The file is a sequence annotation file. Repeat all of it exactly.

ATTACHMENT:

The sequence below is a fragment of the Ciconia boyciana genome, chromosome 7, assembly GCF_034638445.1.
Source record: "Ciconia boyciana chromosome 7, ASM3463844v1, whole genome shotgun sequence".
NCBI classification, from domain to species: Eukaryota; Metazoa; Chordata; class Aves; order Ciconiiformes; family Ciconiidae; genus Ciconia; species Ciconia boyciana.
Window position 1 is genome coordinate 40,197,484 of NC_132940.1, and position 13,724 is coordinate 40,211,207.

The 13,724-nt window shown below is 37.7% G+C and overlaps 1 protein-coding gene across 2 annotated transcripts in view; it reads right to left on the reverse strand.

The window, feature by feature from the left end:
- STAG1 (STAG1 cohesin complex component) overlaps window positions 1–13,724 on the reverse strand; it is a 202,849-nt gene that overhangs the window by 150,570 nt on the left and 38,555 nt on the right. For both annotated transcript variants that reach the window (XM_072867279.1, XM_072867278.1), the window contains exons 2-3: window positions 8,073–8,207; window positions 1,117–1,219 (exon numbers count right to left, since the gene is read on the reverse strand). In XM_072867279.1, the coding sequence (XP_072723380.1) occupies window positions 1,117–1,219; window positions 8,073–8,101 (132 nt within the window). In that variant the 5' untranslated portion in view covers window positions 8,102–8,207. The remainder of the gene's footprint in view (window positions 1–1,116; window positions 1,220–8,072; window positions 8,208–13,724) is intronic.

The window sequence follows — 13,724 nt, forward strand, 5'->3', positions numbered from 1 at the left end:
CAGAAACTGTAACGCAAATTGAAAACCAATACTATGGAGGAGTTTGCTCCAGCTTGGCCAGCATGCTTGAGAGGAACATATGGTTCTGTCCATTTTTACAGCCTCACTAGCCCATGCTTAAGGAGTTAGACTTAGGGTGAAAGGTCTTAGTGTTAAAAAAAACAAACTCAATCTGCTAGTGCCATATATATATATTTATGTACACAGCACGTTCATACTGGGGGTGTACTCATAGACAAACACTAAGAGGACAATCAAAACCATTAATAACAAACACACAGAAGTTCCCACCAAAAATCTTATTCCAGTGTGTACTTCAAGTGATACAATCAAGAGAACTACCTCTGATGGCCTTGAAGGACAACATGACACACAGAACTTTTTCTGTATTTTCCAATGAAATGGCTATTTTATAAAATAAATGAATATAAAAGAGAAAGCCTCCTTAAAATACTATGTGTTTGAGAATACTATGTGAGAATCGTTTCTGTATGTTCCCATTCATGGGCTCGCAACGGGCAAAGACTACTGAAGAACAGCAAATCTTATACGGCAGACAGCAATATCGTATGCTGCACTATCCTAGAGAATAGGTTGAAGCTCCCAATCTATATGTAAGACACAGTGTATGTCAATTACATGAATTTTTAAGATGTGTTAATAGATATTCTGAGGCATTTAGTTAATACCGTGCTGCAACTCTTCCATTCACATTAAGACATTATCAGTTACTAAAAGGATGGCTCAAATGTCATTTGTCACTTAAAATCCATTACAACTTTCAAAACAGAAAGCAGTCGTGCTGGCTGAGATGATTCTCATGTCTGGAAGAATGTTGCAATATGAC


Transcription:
The sequence below is a fragment of the Ciconia boyciana genome, chromosome 7, assembly GCF_034638445.1.
Source record: "Ciconia boyciana chromosome 7, ASM3463844v1, whole genome shotgun sequence".
NCBI classification, from domain to species: Eukaryota; Metazoa; Chordata; class Aves; order Ciconiiformes; family Ciconiidae; genus Ciconia; species Ciconia boyciana.
Window position 1 is genome coordinate 40,197,484 of NC_132940.1, and position 13,724 is coordinate 40,211,207.

The 13,724-nt window shown below is 37.7% G+C and overlaps 1 protein-coding gene across 2 annotated transcripts in view; it reads right to left on the reverse strand.

The window, feature by feature from the left end:
- STAG1 (STAG1 cohesin complex component) overlaps window positions 1–13,724 on the reverse strand; it is a 202,849-nt gene that overhangs the window by 150,570 nt on the left and 38,555 nt on the right. For both annotated transcript variants that reach the window (XM_072867279.1, XM_072867278.1), the window contains exons 2-3: window positions 8,073–8,207; window positions 1,117–1,219 (exon numbers count right to left, since the gene is read on the reverse strand). In XM_072867279.1, the coding sequence (XP_072723380.1) occupies window positions 1,117–1,219; window positions 8,073–8,101 (132 nt within the window). In that variant the 5' untranslated portion in view covers window positions 8,102–8,207. The remainder of the gene's footprint in view (window positions 1–1,116; window positions 1,220–8,072; window positions 8,208–13,724) is intronic.

The window sequence follows — 13,724 nt, forward strand, 5'->3', positions numbered from 1 at the left end:
CAGAAACTGTAACGCAAATTGAAAACCAATACTATGGAGGAGTTTGCTCCAGCTTGGCCAGCATGCTTGAGAGGAACATATGGTTCTGTCCATTTTTACAGCCTCACTAGCCCATGCTTAAGGAGTTAGACTTAGGGTGAAAGGTCTTAGTGTTAAAAAAAACAAACTCAATCTGCTAGTGCCATATATATATATTTATGTACACAGCACGTTCATACTGGGGGTGTACTCATAGACAAACACTAAGAGGACAATCAAAACCATTAATAACAAACACACAGAAGTTCCCACCAAAAATCTTATTCCAGTGTGTACTTCAAGTGATACAATCAAGAGAACTACCTCTGATGGCCTTGAAGGACAACATGACACACAGAACTTTTTCTGTATTTTCCAATGAAATGGCTATTTTATAAAATAAATGAATATAAAAGAGAAAGCCTCCTTAAAATACTATGTGTTTGAGAATACTATGTGAGAATCGTTTCTGTATGTTCCCATTCATGGGCTCGCAACGGGCAAAGACTACTGAAGAACAGCAAATCTTATACGGCAGACAGCAATATCGTATGCTGCACTATCCTAGAGAATAGGTTGAAGCTCCCAATCTATATGTAAGACACAGTGTATGTCAATTACATGAATTTTTAAGATGTGTTAATAGATATTCTGAGGCATTTAGTTAATACCGTGCTGCAACTCTTCCATTCACATTAAGACATTATCAGTTACTAAAAGGATGGCTCAAATGTCATTTGTCACTTAAAATCCATTACAACTTTCAAAACAGAAAGCAGTCGTGCTGGCTGAGATGATTCTCATGTCTGGAAGAATGTTGCAATATGAC